5. As a reader, I enjoy them. As a writer, I always feel a little pretentious, and I only do it when asked. : )

    1. Totally agree. :) I don’t want to presume the reader will even want them. And there’s a good chance they will never be used. I don’t like wasting my time anymore than the next person, so waiting until you are asked is viable.

  6. I rarely read the questions at the end of a novel, Katie, unless the author is a friend, and I want to see what she wrote! I’m not part of a book club, but I imagine having questions would sway a club to choose your book over another, question-less book. And i like your rule of thumb: keep it fun! Hey, that almost rhymes! Bless you as you write for His glory, Jen

  7. For White Rose Publishing/Harbourlight Books, discussion questions are a mandatory part of the “editing” process of putting a book together. I have to admit. With my first few titles, the task was daunting–but you’ve hit on the most important key: Make it enjoyable for the reader…something within the message of your book upon which the reader can draw, discuss and dive into further. Discussion questions for Pelican Book Group titles can always be found and downloaded from the purchase page on the PBG website, which, as you observed, Katy, makes it quick and easy for book club leaders/readers to find, use and hopefully enjoy. Great post!!!! <3

    1. Wow, mandatory! Yikes, the pressure is on for you to get this right. :) Thanks for confirming what I said, and thank you for stopping by, my friend!

  8. This is very timely, Katy. I’ve been thinking about this a lot lately. I wondered if I should go ahead and make up the questions and put them in the back of each of my books. As an indie author, that’s not hard to do. i might start by putting them on my website first and see if I get any interest from book clubs. I’ll definitely check out what you did with yours. I also like what Suze said about having someone else suggest the questions. it might seem more organic and less like a teacher/student thing. Thanks for the inspiration!

  9. Katy, this is a thought provoking post. I ask questions at my blogs endings. I learned that from the 7 scribes, so thanks. Now I want to increase traffic to my site, so I am beginning to invite professionals that do what I do and are interested in my writings. But before I do, I must develop questions, questions that will interest my readers. The folks that I am working with who work on blogs said I must have good questions. I am not sure what that means. For example, I will invite interior designers, architects, artists, writers. I need to be creative here. Tough assignment. create “good” question. For books, I never noticed questions, but Tom has and thinks the questions are trite.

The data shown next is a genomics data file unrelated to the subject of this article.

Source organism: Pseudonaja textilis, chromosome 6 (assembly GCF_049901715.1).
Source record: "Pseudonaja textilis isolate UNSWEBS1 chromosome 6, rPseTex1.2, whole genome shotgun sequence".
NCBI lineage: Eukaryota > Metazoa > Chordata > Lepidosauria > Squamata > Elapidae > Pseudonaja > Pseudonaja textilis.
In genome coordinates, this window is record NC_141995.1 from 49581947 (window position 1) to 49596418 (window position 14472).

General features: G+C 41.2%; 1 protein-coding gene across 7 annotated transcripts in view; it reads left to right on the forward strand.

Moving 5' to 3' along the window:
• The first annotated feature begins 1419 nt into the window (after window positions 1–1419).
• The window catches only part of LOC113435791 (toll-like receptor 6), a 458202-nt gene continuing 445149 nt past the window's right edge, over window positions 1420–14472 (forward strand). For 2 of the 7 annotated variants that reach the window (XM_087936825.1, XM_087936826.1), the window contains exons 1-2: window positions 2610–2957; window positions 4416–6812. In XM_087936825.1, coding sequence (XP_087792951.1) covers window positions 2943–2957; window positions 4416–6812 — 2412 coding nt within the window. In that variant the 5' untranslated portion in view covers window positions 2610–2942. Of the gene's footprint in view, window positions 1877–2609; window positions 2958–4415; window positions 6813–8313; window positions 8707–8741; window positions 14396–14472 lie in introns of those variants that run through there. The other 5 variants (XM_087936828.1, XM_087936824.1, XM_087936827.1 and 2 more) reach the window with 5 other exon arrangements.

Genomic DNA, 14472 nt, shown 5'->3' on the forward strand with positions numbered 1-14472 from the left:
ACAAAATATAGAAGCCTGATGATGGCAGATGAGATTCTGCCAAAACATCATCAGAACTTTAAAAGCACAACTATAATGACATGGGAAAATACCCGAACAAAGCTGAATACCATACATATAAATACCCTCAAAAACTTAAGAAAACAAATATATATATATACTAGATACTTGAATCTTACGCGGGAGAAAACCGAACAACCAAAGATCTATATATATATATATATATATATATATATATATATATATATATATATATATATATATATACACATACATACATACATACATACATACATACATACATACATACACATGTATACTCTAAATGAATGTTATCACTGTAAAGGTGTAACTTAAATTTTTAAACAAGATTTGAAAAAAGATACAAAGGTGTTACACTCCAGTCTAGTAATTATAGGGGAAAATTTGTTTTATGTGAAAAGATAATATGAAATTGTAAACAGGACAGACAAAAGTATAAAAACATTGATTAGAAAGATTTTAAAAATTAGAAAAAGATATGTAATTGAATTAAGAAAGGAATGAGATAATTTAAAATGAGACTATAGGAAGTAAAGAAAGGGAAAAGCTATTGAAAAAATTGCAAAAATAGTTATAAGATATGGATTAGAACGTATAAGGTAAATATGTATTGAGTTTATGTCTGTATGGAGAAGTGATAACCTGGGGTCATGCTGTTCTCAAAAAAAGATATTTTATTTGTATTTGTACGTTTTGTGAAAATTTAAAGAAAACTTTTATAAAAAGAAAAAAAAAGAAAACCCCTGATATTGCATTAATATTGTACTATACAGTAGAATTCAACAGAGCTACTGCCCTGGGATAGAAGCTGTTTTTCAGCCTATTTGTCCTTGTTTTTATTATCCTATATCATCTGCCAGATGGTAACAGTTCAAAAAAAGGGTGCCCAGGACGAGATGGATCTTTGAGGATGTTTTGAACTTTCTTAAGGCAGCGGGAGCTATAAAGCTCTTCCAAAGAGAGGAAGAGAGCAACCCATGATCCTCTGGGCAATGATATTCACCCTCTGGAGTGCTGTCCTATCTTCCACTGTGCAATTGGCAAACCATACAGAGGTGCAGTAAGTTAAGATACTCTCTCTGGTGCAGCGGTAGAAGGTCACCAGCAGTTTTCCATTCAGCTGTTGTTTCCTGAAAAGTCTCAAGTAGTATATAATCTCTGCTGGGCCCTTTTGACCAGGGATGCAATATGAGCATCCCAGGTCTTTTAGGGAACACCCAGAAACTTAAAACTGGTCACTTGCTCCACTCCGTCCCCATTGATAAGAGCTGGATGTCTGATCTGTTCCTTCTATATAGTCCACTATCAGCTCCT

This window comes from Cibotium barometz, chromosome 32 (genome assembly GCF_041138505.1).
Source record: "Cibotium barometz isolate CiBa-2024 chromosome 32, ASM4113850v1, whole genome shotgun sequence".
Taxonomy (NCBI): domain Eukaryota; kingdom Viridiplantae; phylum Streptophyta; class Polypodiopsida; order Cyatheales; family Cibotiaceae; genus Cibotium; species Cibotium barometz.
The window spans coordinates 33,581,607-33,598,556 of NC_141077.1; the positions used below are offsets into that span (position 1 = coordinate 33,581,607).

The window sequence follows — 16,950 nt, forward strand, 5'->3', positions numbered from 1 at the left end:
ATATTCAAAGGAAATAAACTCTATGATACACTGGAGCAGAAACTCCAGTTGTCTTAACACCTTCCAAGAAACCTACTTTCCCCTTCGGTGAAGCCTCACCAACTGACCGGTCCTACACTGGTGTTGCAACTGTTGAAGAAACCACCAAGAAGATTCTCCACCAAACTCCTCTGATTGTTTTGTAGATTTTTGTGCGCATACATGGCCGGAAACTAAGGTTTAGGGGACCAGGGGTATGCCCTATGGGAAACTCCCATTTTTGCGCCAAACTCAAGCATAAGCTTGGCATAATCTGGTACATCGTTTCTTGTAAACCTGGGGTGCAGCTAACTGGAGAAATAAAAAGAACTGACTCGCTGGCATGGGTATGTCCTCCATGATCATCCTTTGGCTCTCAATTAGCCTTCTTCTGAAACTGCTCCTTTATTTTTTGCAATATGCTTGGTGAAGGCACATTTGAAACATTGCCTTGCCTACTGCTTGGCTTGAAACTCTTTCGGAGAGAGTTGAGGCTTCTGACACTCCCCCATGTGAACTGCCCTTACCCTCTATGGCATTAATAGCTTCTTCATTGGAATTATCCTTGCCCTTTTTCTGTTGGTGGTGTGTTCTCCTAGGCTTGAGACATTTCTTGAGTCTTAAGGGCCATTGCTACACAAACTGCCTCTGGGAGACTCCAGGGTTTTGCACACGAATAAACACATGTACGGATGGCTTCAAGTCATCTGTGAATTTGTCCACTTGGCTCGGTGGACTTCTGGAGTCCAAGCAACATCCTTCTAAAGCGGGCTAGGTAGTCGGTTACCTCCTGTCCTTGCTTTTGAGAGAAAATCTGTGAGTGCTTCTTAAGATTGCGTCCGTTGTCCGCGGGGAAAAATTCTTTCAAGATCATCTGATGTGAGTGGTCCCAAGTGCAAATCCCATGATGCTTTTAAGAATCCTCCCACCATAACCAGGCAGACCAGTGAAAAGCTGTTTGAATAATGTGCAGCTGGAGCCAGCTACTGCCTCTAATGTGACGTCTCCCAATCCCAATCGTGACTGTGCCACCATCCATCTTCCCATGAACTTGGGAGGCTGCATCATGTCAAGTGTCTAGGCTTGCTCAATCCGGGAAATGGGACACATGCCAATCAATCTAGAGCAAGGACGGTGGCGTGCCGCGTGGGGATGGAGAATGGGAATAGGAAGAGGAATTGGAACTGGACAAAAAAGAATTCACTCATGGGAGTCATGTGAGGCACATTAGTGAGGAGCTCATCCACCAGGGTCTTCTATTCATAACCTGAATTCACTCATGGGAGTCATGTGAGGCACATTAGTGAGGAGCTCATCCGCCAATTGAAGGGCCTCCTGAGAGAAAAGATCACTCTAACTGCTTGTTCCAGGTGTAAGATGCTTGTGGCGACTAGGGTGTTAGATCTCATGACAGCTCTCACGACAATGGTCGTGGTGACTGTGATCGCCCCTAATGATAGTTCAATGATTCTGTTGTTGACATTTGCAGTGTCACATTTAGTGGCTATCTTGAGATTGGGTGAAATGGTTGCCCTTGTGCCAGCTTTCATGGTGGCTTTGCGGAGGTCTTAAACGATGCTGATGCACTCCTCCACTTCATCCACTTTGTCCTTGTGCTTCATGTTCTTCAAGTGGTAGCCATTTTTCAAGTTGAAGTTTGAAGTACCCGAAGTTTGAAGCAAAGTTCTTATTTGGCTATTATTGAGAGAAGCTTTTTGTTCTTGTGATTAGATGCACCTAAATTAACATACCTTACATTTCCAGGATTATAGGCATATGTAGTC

1. And we don’t want trite, that’s for sure! :) That’s not serving any purpose. I guess we’re in the same boat with finding “good” questions. Best of luck with yours.

  10. It depends on how well I liked the read whether or not I read the questions. I don’t have them in my novel, but a retired school teacher liked it so well she asked if she could write a lesson plan. I gave her permission since I am interested in the homeschool arena. I haven’t made it into the book club arena yet. I would like to.

    Blessings,

    Tom Blubaugh, author
    Night of the Cosack
    http://tomblubaugh.net

  11. If I come across discussion questions at the back of a novel, I do tend to glance over them. I included a list of them in the back of my book simply because I wanted to make it very easy for book clubs to choose and discuss the book at one of their meetings. I think the best questions revolve around the past experiences of the readers. For example, my book was a romance so one of the first questions discussion questions is, “Can you remember some of the first romances you ever read?” That kind of a question invites the group to talk, laugh, share their experiences, find common ground and get talking. I think the questions to AVOID are the ones that are so obvious that no one feels moved to reply, or those that can be answered with a single word.

    1. Awww, so maybe questions that aren’t necessarily related to the book, but more about where the reader is coming from. If you leave them with a nice memory when they close your book, they will equate that feeling with your book. :) Nice.

  12. Since I belong to several book clubs and am an occasional leader at the acfw online club, discussion questions are a way of life. I have them for every book (oops- except my newest), just becasue book clubs are a great marketing forum too, and I love to do more. There are two sets of generic questions available from readinggroupguides.com, and book-clubs-resources.com for non-fiction and fiction. It costs a lot of money to upload your questions and book info onto some of these sites as they’re also great marketing tools, but I have questions on my web sites and good reads if my particular publisher didn’t want them in the book. Yes, fun questions, but also discussion-sparking and thought-provoking makes readers want to tell others about your book, and that’s KEY to marketing. A nice memory…sure, but a strong desire to SHARE this great book is what you want to go for.